Teenage inventor, Aiden Dwyer, created a new solar technology that emulates how trees convert sunlight into energy.
Following in the footsteps of inventors who use biomimicry (the science that derives models, systems or processes from nature), Aiden studied trees to perfect a solar technology that generates electricity, faster, and more efficiently than flat solar panels.
How It Works
Trees, shrubs and plants use an inherent structural design to expose their leaves to sunlight for photosynthesis.
How well they do this determines their survival, especially in forested areas that are densely populated with competing vegetation.
Aiden utilized the information on how plants are structurally designed to create his new solar technology.
This information originates from 1202, when the Italian mathematician Fibonacci published a book entitled "Liber Abaci" that introduced to Western mathematicians a numerical sequence that originated in India.
The numerical sequence is: 0, 1, 1, 2, 3, 5, 8, 13 and so on.
The first two numbers are 0 and 1, and each successive number is the sum of the previous two numbers.
Therefore, 0 + 1 is 1, 1 + 1 is 2, 1 + 2 is 3, 2 + 3 is 5, 3 + 5 is 8, 5 + 8 is 13 and so on.
This sequence is known as the Fibonacci numbers.
In botany, phyllotaxis is the structured pattern that leaves follow to arrange themselves on a plant.
In many species of plants and trees, this arrangement coincides with the Fibonacci number sequence.
For example, in this graphic of a plant, the leaves are numbered "1" to "13".
Using a string, if we begin at leaf "1" and rotated the string clockwise around the stem to each leaf until we arrive at a leaf that was directly above "1", we would have made 3 complete rotations and would have met 5 leaves.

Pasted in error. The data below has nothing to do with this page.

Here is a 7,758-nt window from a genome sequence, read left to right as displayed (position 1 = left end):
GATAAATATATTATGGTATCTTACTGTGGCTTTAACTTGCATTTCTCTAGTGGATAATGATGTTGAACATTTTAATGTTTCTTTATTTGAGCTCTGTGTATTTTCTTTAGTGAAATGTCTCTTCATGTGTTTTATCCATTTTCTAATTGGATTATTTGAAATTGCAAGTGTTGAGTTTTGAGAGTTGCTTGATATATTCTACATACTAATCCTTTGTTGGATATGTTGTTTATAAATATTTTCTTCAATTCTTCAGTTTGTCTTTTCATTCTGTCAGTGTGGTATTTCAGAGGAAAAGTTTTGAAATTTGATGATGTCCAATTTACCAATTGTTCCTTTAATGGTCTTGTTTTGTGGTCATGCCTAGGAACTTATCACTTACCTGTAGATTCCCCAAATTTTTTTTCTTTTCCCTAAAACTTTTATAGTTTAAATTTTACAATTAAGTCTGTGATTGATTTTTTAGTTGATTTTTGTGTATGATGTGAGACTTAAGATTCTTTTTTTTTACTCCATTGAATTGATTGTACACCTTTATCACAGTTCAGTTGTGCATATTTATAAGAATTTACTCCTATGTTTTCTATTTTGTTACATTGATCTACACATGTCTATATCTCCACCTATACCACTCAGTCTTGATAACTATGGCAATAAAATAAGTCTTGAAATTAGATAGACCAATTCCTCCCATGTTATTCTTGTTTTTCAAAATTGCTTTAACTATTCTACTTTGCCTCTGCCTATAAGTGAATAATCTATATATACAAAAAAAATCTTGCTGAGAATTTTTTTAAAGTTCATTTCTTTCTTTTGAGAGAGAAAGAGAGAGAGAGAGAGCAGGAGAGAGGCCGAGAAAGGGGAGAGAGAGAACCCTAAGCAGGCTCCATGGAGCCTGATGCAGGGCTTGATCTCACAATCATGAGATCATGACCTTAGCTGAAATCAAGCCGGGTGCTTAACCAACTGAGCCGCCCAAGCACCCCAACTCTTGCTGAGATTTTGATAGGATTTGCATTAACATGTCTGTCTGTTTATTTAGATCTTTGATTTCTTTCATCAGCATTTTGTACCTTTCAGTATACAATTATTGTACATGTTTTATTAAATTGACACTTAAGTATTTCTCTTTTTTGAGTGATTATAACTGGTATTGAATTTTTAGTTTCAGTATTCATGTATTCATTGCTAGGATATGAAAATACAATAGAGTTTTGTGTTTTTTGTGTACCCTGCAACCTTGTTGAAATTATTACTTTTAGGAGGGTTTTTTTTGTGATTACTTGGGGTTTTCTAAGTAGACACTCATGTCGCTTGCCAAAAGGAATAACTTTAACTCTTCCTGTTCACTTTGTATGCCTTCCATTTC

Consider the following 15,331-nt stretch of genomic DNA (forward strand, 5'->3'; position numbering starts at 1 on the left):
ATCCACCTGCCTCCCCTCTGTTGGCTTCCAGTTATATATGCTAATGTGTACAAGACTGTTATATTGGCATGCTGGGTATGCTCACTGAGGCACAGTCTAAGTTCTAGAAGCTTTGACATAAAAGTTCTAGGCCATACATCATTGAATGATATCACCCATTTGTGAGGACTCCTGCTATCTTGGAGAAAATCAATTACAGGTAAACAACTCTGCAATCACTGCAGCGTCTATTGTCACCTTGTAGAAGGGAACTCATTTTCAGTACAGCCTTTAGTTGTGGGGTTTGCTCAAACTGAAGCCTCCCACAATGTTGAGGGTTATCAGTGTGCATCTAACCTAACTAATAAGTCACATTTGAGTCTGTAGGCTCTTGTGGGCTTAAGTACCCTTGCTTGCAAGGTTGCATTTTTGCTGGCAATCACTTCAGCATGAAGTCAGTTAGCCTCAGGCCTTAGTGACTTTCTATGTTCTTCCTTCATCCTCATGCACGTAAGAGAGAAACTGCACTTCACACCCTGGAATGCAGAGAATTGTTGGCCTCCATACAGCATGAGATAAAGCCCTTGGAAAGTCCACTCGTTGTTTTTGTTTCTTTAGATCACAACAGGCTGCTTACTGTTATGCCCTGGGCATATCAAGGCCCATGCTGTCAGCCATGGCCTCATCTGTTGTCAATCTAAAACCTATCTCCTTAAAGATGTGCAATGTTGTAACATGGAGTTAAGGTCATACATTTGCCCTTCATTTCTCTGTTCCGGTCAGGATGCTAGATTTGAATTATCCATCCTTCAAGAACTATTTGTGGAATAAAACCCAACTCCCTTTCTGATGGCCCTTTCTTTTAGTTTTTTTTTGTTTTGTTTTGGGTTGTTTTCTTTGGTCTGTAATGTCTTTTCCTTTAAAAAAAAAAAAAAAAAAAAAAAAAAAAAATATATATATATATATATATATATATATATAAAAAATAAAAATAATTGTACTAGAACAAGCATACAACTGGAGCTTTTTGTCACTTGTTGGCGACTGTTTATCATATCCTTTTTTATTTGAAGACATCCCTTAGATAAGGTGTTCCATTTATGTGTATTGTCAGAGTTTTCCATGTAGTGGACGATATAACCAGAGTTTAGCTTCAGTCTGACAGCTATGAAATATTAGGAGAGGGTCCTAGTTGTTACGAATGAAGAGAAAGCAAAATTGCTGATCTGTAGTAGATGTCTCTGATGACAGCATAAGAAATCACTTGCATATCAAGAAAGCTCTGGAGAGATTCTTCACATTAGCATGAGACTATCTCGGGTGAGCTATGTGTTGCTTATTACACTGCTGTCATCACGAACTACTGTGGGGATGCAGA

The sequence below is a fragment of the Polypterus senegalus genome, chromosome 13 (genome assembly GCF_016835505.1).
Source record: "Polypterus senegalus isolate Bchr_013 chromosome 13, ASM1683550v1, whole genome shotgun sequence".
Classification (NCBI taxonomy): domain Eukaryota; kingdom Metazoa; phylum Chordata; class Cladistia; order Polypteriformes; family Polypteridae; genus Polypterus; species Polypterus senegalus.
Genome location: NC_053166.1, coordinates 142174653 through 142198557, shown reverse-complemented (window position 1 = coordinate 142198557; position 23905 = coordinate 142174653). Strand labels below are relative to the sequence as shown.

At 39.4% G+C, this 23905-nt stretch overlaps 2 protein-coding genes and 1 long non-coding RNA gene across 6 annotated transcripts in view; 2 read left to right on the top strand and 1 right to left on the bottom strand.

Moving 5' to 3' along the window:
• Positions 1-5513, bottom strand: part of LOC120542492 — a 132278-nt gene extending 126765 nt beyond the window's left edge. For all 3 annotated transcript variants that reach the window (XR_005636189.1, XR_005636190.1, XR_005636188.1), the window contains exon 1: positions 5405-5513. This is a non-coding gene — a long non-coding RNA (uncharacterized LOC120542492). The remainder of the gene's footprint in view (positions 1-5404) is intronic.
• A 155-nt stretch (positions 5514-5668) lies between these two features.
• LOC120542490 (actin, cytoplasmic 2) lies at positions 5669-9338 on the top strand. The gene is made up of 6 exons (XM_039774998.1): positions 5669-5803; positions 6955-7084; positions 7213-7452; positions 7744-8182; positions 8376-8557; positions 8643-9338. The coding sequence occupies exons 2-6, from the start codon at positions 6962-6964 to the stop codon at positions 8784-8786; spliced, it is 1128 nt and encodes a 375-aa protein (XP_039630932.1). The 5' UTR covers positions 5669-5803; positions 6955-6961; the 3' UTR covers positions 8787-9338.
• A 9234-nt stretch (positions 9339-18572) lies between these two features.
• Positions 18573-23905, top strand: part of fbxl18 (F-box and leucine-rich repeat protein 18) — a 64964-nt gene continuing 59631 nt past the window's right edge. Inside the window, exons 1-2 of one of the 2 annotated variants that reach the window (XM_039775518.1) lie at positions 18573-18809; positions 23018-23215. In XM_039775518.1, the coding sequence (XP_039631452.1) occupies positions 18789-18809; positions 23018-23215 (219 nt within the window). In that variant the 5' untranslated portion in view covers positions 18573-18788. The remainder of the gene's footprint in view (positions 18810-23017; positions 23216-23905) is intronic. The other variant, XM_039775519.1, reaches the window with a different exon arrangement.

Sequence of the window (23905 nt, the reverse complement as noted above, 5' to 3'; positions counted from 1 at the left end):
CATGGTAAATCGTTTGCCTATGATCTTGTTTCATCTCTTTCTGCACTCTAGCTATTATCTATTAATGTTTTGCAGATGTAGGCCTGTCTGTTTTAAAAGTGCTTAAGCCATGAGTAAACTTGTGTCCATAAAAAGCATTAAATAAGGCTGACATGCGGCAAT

The Fionnaci numbers are 3, 5 or expressed as the ratio 3/5 beginning from the bottom leaf. In other words 3 clockwise rotations for 5 leaves.
If we continue rotating our string upwards, we would make 5 rotations to meet 8 leaves to get to 13. The Fionnaci numbers are 5, 8, 13. This leaf arrangement creates the maximum exposure to sunlight.
Approximately 90 percent of plants are designed this way, however the patterns can begin at different ratios.
For example an elm tree begins at 1/2 (1 rotation for 2 branches), a beech is 1/3, an oak, cherry, or apple is 2/5, and a popular, pear or willow tree is 3/8.
New Solar Technology
Since the angle of the Sun's rays are not fixed, particularly during the changes in seasons, the use of fixed flat solar panels for homes is inefficient.
Some residential solar systems are designed to move and track the Sun but these systems substantially increase the cost of solar energy because they are expensive and require maintenance.
Using the 2/5 number pattern for the oak tree, Aiden designed a solar tree using an array of solar panels as leaves. He also made a flat solar panel with the same type and number of photovoltaic cells used in his solar tree.
This allowed him to compare the effectiveness of both solar power kits.
The solar tree design produced 20% more electricity than the flat solar panel.
It also captured 2.5 more hours of sunlight during the day, but when the Sun was on the horizon, the solar tree produced 50% more electricity and captured 50% more hours of sunlight than the flat solar panel.
Aiden's solar tree design won him the 2011 Young Naturalist Award from the American Museum of Natural History.
Aiden is currently perfecting his new solar technology by studying the Fionnaci number arrangements of various trees at different latitudes.
He has a patent pending for his invention, and we look forward to the possibility that our streets and yards will be landscaped with his new solar technology trees.
Sources: amnh.org; maths.surrey.ac.uk; wikipedia.com